Abby Ohlheiser, “Facing a rebellion of Furious Creators, Patreon backs away from a new fee,” The Washington Post, December 13, 2017, [https://www.washingtonpost.com/news/the-intersect/wp/2017/12/13/facing-a-rebellion-of-furious-creators-patreon-backs-away-from-a-new-fee], accessed November 2018.
 Josh Constine, “Patreon buys Memberful but keeps it indie as patronage consolidates,” TechCrunch, August 8 2018, [https://techcrunch.com/2018/08/08/patronage-empire/], accessed November 2018.
 Wyatt Jenkins, “Patreon Acquires Memberful,” August 8, 2018 [https://patreonhq.com/patreon-acquires-memberful-1dadda49730d], accessed November 2018.
 Josh Spero, “Modern patronage offers artists a new way to earn a living,” Financial Times, January 17, 2018, [https://www.ft.com/content/a550a870-f6bb-11e7-88f7-5465a6ce1a00], accessed November 2018.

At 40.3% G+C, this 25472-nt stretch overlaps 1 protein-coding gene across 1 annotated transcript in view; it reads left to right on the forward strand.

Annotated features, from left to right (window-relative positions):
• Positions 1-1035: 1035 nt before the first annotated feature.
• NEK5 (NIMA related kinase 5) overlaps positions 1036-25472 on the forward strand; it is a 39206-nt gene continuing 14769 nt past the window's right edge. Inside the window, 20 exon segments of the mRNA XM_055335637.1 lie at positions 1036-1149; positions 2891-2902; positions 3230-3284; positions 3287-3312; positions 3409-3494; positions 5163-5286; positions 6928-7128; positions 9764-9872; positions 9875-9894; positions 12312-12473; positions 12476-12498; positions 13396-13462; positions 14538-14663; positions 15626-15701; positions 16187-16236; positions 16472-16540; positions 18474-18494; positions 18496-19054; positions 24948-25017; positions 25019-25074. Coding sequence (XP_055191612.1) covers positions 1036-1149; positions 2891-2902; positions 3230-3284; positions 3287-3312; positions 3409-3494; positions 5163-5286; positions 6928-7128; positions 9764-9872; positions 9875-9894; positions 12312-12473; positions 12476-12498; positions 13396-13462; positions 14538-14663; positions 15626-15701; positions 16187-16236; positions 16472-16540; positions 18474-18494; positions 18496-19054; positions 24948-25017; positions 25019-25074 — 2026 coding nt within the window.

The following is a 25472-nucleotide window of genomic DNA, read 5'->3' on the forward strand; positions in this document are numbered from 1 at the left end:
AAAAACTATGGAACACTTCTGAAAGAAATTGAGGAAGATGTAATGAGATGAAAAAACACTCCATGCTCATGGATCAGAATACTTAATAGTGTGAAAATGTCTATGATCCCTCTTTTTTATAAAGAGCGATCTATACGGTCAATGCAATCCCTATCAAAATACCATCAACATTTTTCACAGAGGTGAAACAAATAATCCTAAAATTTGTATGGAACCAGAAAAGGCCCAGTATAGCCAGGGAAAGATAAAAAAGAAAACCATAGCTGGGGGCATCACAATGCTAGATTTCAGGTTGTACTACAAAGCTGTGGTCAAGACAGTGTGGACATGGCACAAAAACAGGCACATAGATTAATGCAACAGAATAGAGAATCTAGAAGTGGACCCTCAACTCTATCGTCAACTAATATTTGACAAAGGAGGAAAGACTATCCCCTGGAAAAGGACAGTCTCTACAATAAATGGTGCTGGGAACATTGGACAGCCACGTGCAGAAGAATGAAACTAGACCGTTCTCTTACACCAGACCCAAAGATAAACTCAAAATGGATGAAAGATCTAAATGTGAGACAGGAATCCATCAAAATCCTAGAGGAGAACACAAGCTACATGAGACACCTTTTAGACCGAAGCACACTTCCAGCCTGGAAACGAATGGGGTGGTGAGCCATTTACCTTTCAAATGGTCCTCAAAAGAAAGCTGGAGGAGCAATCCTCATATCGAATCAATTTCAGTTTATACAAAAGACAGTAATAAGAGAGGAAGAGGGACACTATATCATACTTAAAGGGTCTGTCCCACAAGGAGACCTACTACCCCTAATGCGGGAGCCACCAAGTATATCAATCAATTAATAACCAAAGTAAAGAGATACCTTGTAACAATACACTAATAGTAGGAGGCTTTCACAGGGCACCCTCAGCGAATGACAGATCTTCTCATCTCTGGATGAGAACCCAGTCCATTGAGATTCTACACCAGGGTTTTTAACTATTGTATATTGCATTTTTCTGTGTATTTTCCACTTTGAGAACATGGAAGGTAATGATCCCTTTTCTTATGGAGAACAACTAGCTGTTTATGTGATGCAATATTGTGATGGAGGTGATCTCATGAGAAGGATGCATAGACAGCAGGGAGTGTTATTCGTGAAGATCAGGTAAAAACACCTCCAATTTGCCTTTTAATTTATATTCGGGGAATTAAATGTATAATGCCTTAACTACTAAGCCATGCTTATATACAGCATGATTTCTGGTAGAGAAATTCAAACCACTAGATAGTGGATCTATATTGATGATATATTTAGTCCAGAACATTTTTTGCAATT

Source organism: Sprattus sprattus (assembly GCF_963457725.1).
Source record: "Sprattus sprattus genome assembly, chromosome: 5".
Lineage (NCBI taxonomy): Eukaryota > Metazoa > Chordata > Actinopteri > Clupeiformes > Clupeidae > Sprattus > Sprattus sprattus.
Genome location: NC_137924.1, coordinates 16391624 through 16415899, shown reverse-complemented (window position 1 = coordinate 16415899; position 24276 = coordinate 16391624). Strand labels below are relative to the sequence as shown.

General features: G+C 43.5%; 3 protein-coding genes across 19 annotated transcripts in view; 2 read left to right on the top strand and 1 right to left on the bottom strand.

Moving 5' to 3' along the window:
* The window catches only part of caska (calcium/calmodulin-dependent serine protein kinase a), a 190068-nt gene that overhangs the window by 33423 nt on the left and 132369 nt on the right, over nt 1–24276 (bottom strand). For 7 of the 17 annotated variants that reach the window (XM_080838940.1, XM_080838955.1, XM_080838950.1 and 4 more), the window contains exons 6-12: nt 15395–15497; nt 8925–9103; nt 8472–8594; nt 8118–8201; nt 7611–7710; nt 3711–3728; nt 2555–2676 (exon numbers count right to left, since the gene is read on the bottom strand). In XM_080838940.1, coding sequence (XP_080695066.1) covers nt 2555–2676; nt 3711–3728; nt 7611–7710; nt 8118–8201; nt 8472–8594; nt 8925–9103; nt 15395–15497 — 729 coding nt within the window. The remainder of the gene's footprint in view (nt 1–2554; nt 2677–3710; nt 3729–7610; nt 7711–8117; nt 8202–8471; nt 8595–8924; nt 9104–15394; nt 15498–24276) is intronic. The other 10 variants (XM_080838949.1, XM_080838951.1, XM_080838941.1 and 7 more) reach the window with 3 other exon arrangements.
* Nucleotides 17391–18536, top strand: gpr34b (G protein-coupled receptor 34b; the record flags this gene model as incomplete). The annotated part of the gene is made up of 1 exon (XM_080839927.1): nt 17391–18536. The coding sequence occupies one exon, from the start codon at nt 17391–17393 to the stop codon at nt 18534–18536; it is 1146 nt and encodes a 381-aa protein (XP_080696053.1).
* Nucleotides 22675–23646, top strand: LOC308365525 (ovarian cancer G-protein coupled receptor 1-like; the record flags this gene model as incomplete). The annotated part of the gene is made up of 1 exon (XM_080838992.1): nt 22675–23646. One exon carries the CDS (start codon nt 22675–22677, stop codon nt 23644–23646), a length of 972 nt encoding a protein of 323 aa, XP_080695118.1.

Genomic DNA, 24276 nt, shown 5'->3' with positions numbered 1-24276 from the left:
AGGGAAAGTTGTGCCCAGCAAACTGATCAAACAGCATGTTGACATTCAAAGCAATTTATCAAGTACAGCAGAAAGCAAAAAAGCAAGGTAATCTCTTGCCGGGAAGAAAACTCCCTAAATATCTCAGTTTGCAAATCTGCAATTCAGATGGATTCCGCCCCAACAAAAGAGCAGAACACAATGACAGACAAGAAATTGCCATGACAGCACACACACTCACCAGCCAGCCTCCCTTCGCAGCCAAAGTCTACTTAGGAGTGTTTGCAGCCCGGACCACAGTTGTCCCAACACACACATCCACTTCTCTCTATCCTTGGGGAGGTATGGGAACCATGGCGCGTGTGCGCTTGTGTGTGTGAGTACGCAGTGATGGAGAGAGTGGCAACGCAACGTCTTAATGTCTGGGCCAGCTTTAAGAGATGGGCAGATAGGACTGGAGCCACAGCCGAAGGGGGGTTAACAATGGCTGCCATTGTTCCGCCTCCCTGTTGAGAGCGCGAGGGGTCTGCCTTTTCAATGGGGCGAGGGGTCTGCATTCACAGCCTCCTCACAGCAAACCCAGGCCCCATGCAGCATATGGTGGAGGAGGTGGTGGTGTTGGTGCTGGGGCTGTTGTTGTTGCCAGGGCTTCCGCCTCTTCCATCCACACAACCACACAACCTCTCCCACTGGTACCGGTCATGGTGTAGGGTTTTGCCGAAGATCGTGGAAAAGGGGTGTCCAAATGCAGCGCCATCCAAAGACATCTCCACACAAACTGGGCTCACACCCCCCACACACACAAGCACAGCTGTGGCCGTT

Tal Raviv, “Patreon Powers Membership Across the Web,” October 23, 2017, [https://blog.patreon.com/patreon-powers-membership-across-the-web], accessed November 2018.
 Kris Holt, “Reddit and Patreon Team up to help creators foster community,” October 23, 2018, [https://www.engadget.com/2018/10/23/reddit-patreon-creators-communities-subreddit-integration/?ncid=txtlnkusaolp00000616], accessed November 2018.
Student comments on The Death of the Starving Artist: Patronage via Patreon
Cool article, and Patreon is a company I have been following for a while. I really value their model of allowing content creators to better focus on their creating their content while earning a supplemental income from passionate users which provides a source of both internal motivation (having an audience to provide quality content to) and external motivation (cash from patrons). I do agree that most likely artists with larger followings will be able to better leverage the company to reap more cash payments but I think the company does fulfill its goals of providing meaningful revenue streams for all users who provide quality content. Patreon seems to be in the business of providing equality of opportunity and not necessarily equality of outcome.